Several economists have recently stated that long-term inflation expectations are declining. Fed Chair Janet Yellen said last month that if that were true it could have a negative impact in consumer and business expectations, which would then making it more difficult for the Fed to attain its 2% inflation goal. But the Federal Reserve Bank of Atlanta has released projections that should make Yellen happy: long-term inflation expectations “remain stable and anchored.”

The analysis was put together by Nikolay Gospodinov, financial economist and policy adviser; Paula Tkac, vice president and senior economist; and Bin Wei, financial economist and associate policy adviser, all of the Atlanta Fed's research department.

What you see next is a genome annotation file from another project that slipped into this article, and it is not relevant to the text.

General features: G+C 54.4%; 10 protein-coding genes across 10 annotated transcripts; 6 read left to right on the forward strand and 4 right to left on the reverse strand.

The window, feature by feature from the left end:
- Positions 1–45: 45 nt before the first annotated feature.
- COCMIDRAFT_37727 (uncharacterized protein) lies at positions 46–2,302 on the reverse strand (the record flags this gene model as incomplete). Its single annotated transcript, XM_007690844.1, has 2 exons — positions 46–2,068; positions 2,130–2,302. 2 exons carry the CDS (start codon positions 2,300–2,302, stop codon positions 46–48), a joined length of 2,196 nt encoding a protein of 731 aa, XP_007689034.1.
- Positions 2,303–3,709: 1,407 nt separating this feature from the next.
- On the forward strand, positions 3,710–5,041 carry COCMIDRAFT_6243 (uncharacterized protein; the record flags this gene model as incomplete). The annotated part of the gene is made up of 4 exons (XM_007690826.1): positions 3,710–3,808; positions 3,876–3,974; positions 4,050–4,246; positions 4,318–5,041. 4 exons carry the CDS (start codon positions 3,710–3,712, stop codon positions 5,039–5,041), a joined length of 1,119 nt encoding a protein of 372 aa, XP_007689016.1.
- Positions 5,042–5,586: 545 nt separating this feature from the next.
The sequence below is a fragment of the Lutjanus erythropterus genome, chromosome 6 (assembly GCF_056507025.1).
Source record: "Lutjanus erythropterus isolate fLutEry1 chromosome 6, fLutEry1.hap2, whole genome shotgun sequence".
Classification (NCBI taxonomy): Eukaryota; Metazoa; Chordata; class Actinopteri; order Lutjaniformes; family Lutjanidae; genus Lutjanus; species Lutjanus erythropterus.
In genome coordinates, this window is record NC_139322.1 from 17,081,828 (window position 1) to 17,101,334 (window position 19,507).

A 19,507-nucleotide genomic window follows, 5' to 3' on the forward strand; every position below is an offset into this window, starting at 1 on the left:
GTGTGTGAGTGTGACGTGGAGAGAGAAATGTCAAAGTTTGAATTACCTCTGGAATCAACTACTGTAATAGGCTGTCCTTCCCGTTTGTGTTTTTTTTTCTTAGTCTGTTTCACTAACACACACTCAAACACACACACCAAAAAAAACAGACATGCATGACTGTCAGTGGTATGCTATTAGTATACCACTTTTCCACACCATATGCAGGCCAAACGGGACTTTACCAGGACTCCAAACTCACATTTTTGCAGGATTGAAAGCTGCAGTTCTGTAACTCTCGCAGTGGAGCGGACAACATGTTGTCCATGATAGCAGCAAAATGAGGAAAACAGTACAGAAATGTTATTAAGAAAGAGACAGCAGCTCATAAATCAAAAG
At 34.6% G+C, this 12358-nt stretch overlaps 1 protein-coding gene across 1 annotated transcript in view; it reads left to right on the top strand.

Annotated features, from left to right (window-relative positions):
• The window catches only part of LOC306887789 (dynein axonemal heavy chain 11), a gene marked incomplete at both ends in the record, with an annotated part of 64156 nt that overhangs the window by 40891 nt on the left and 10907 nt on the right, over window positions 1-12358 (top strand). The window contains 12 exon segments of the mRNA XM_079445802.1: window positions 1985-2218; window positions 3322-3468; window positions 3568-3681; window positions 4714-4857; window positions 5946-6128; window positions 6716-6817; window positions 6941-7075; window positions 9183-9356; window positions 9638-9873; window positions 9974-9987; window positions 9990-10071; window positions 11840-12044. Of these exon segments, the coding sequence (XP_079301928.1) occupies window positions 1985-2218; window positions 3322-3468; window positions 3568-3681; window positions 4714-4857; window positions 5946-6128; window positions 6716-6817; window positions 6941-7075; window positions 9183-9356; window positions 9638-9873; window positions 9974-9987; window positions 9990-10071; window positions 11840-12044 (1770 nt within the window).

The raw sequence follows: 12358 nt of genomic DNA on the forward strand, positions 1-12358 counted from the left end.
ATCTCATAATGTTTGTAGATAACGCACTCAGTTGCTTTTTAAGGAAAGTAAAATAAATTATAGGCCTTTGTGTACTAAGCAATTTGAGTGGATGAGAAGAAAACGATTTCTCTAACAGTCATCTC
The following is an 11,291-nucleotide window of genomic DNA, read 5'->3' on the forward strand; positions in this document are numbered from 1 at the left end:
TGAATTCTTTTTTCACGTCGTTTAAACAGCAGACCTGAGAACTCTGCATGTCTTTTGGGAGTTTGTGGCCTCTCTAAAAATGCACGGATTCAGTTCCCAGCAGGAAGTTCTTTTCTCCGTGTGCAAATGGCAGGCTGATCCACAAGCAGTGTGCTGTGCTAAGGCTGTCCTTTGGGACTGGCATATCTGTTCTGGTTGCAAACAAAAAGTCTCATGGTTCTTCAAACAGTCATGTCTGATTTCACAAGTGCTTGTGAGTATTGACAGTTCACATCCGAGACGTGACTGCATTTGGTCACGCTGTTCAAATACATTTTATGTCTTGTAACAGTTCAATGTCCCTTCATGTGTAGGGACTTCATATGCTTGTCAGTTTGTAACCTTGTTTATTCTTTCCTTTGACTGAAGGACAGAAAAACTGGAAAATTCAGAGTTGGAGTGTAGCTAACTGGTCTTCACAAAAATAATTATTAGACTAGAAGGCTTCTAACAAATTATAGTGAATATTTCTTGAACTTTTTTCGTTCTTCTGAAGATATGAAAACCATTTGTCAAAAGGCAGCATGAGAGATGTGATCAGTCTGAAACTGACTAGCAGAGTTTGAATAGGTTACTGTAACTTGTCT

The Atlanta Fed’s chart on the long-term inflation expectations plots the five-year/five-year forward TIPS breakeven inflation (BEI) and the model-implied inflation expectations (IE) for the period January 1999–November 2015 at a weekly frequency. After making an adjustment for the inflation risk premium, we term the difference between BEI and IEs a "liquidity premium," but it really includes a variety of other factors. Our more careful look at the liquidity premium reveals that it is partly made up of factors specific to the structure of inflation-indexed TIPS bonds. For example, since TIPS are based on the non-seasonally adjusted consumer price index (CPI) of all items, TIPS yields incorporate a large positive seasonal carry yield in the first half of the year and a large negative seasonal carry yield in the second half. Chart 2 illustrates this point by plotting CPI seasonality (computed as the accumulated difference between non-seasonally adjusted and seasonally adjusted CPI) and the five-year breakeven inflation.

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